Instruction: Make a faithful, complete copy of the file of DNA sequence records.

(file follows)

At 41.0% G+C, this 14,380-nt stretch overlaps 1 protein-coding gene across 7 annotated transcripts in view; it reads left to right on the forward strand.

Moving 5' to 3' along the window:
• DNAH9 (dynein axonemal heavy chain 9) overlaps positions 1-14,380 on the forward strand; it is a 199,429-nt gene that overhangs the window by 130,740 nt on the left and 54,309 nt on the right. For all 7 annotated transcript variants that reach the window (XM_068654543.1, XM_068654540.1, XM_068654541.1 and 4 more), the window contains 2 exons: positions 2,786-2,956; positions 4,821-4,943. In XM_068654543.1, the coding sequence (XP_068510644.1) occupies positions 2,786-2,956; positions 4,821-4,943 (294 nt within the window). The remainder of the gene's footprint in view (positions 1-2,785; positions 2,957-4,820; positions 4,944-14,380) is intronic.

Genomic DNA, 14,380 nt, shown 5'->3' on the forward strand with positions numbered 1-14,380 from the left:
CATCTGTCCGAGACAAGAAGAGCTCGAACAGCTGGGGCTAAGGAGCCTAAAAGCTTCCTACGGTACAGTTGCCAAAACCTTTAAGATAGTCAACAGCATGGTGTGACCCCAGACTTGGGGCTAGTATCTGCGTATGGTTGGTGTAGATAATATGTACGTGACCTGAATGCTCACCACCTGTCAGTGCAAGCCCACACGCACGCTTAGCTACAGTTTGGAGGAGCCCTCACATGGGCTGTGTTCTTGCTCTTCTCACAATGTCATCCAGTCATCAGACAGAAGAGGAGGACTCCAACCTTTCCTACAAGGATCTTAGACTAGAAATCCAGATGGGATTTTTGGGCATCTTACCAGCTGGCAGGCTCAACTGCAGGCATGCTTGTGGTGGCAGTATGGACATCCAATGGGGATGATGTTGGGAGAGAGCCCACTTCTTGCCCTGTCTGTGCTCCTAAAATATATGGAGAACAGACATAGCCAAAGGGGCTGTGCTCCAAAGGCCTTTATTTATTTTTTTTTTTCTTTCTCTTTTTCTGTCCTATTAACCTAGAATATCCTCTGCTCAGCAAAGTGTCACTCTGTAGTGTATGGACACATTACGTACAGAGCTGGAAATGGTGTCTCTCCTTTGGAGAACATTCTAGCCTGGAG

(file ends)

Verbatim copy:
At 41.0% G+C, this 14,380-nt stretch overlaps 1 protein-coding gene across 7 annotated transcripts in view; it reads left to right on the forward strand.

Moving 5' to 3' along the window:
• DNAH9 (dynein axonemal heavy chain 9) overlaps positions 1-14,380 on the forward strand; it is a 199,429-nt gene that overhangs the window by 130,740 nt on the left and 54,309 nt on the right. For all 7 annotated transcript variants that reach the window (XM_068654543.1, XM_068654540.1, XM_068654541.1 and 4 more), the window contains 2 exons: positions 2,786-2,956; positions 4,821-4,943. In XM_068654543.1, the coding sequence (XP_068510644.1) occupies positions 2,786-2,956; positions 4,821-4,943 (294 nt within the window). The remainder of the gene's footprint in view (positions 1-2,785; positions 2,957-4,820; positions 4,944-14,380) is intronic.

Genomic DNA, 14,380 nt, shown 5'->3' on the forward strand with positions numbered 1-14,380 from the left:
CATCTGTCCGAGACAAGAAGAGCTCGAACAGCTGGGGCTAAGGAGCCTAAAAGCTTCCTACGGTACAGTTGCCAAAACCTTTAAGATAGTCAACAGCATGGTGTGACCCCAGACTTGGGGCTAGTATCTGCGTATGGTTGGTGTAGATAATATGTACGTGACCTGAATGCTCACCACCTGTCAGTGCAAGCCCACACGCACGCTTAGCTACAGTTTGGAGGAGCCCTCACATGGGCTGTGTTCTTGCTCTTCTCACAATGTCATCCAGTCATCAGACAGAAGAGGAGGACTCCAACCTTTCCTACAAGGATCTTAGACTAGAAATCCAGATGGGATTTTTGGGCATCTTACCAGCTGGCAGGCTCAACTGCAGGCATGCTTGTGGTGGCAGTATGGACATCCAATGGGGATGATGTTGGGAGAGAGCCCACTTCTTGCCCTGTCTGTGCTCCTAAAATATATGGAGAACAGACATAGCCAAAGGGGCTGTGCTCCAAAGGCCTTTATTTATTTTTTTTTTTCTTTCTCTTTTTCTGTCCTATTAACCTAGAATATCCTCTGCTCAGCAAAGTGTCACTCTGTAGTGTATGGACACATTACGTACAGAGCTGGAAATGGTGTCTCTCCTTTGGAGAACATTCTAGCCTGGAG